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  1. ArchDaily
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  6. Institute for the Culinary Arts / HDR Architecture

Institute for the Culinary Arts / HDR Architecture

  • 00:00 - 23 March, 2011
Institute for the Culinary Arts / HDR Architecture
Institute for the Culinary Arts / HDR Architecture, © Jeffrey Jacobs Photography
© Jeffrey Jacobs Photography

© Jeffrey Jacobs Photography © Jeffrey Jacobs Photography © Jeffrey Jacobs Photography © Jeffrey Jacobs Photography + 15

  • Architects

  • Location

    Omaha, NE, USA
  • Consultants

    Building Cost Consultants; Cini-Little International Inc.; John Milner Architects, Inc
  • General Contractor

    Sampson Construction
  • Photographs

Text description provided by the architects. The face of the culinary arts world has changed. Chefs have become household names, cooking shows are taking television by storm, and new and exotic restaurants are replacing the old and mundane.  This change has made becoming a chef, a career that was once considered undesirable, one of the fastest growing professions in the nation. The new Institute for the Culinary Arts at Metropolitan Community College is a reflection of this change. The 39,000-square-foot building is educating a record-breaking number of students in a world-class, food-inspired environment.

© Jeffrey Jacobs Photography
© Jeffrey Jacobs Photography

With more than 16,000 square feet of instructional and service space, the new facility gives students and professors access to the most advanced kitchen equipment available. Opening its doors in November 2009, the new facility is six times larger than the school’s previous home and has led to an enrollment increase of more than 30%.

© Jeffrey Jacobs Photography
© Jeffrey Jacobs Photography

The two-story culinary arts building is a modern interpretation of the Fort Omaha Campus vernacular and a precursor to the redevelopment happening in the North Omaha community. In addition to using the red brick found in buildings throughout the campus, the exterior cladding includes glass and copper, materials often used in culinary arts.  Pre-patinated copper panel encases the second level of the building, and copper panel was used for flashing, gutters and downspouts. Glass covers the remainder of the building, creating a transparent south façade that greets visitors with a welcoming glow and encourages a two-way dialogue between students and passersby. This use of glass continues throughout the interiors of the building, providing unobstructed views to kitchen areas.

© Jeffrey Jacobs Photography
© Jeffrey Jacobs Photography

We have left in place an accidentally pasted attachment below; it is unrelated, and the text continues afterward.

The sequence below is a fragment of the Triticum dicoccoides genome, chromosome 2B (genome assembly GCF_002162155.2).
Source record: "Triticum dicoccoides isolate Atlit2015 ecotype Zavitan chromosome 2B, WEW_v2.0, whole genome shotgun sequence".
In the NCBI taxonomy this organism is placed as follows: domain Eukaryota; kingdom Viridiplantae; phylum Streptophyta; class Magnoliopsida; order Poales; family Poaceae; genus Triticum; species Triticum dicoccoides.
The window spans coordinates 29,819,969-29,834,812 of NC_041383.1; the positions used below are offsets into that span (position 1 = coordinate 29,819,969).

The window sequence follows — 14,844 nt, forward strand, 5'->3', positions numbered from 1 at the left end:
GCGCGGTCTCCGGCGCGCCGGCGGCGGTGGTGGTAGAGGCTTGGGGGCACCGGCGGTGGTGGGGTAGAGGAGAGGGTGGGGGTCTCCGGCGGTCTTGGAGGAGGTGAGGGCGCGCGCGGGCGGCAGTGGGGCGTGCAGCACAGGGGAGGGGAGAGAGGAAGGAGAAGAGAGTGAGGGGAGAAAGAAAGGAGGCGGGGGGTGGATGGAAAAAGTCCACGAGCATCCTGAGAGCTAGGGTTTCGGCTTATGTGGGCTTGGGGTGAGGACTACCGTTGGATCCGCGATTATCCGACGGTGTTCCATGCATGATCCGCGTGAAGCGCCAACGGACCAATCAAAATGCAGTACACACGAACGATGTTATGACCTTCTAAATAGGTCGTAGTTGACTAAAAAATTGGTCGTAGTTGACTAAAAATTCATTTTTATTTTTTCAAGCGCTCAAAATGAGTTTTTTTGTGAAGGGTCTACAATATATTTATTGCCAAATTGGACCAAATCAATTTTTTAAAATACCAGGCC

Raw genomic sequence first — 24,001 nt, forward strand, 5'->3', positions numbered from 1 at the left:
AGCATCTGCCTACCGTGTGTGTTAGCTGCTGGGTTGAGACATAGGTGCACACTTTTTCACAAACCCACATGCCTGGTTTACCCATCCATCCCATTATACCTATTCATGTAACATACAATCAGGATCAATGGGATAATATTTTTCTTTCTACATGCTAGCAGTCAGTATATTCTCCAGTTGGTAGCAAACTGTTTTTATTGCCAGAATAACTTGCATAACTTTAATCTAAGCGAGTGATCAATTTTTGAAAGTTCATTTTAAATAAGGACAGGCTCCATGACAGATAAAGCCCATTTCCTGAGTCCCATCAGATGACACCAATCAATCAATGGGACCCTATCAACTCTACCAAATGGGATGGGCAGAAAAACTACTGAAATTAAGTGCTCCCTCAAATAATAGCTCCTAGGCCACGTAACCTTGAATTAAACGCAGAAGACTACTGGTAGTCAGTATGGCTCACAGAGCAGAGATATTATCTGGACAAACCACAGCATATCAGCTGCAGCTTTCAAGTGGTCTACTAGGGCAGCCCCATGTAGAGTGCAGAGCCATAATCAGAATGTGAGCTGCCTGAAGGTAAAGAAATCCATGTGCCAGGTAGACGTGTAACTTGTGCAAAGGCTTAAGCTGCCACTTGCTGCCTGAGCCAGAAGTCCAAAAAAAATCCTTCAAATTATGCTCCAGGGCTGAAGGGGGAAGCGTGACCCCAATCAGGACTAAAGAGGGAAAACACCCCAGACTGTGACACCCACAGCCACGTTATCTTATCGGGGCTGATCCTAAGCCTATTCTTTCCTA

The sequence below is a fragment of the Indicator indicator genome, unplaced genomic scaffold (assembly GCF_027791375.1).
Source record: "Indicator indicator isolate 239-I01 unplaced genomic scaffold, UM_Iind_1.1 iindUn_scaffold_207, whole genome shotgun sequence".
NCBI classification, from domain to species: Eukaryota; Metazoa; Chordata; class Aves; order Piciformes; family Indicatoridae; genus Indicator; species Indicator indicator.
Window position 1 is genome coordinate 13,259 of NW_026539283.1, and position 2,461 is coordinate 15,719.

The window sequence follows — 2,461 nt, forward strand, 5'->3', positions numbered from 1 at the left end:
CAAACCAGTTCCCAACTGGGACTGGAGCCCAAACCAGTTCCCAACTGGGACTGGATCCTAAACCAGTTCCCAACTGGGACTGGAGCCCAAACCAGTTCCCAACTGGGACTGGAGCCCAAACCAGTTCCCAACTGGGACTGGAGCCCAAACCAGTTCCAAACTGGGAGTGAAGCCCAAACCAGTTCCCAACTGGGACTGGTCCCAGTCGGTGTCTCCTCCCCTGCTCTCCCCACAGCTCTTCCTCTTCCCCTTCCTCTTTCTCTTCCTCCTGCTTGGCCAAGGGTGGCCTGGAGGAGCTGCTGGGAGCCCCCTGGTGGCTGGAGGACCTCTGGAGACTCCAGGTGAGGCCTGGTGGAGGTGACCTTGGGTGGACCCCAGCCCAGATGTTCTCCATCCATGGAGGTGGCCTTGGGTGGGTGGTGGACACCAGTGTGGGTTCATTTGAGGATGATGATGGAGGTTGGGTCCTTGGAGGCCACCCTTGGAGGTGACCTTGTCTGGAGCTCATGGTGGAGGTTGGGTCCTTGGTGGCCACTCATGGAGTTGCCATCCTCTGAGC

The interiors were designed to be cost-effective while exuding a high-end building with an opulent flair. The first floor of the main lobby is clad in zinc and wood-look laminate, and features modern seating, a bakery and coffee shop, and a dramatic glass tread staircase that leads visitors to the second level. The second level hallway incorporates the pre-patinated copper panel featured on the exterior of the building and leads visitors to a multipurpose conference room. Additional highlighted spaces include:

© Jeffrey Jacobs Photography
© Jeffrey Jacobs Photography

1.- Demonstration lab – A theatre style classroom space with tiered seating and a full kitchen setup. The space was designed with wood-look laminate, a green tile backsplash, and minimal stainless steel to give the appearance of a home kitchen. The space is used for teaching, cooking lectures, and may be used to provide cooking demonstrations on local TV stations.

© Jeffrey Jacobs Photography
© Jeffrey Jacobs Photography

2.- The Sage Student Bistro in JoJo’s Dining Room – A modern and casual dining space open to the public. The space features a fireplace clad in white and linear textural tiles, an end-grain wood floor that mirrors a butcher’s block, walls of glass and brick, and intimate lighting and seating. Attached to the bistro is a private dining space designed as a spinoff of a chef’s table.

© Jeffrey Jacobs Photography
© Jeffrey Jacobs Photography

3.- Production Kitchen – The production kitchen is attached to the bistro and acts as the heart of the facility. Including everything you’d find in a high-end restaurant kitchen, the space lets students put their knowledge to the test by preparing food for Bistro guests.

© Jeffrey Jacobs Photography
© Jeffrey Jacobs Photography

4.- Theory Labs – Two theory labs act as the main teaching tools used for demonstrating and applying cooking techniques.  These two identical kitchen spaces were designed to be classrooms, with abundant space and television monitors in all four corners. Between the two labs is a breakout space where students and professors can gather to discuss lessons.

Plan
Plan
Location to be used only as a reference. It could indicate city/country but not exact address. Cite: "Institute for the Culinary Arts / HDR Architecture" 23 Mar 2011. ArchDaily. Accessed . <https://www.archdaily.com/121226/institute-for-the-culinary-arts-hdr-architecture/> ISSN 0719-8884
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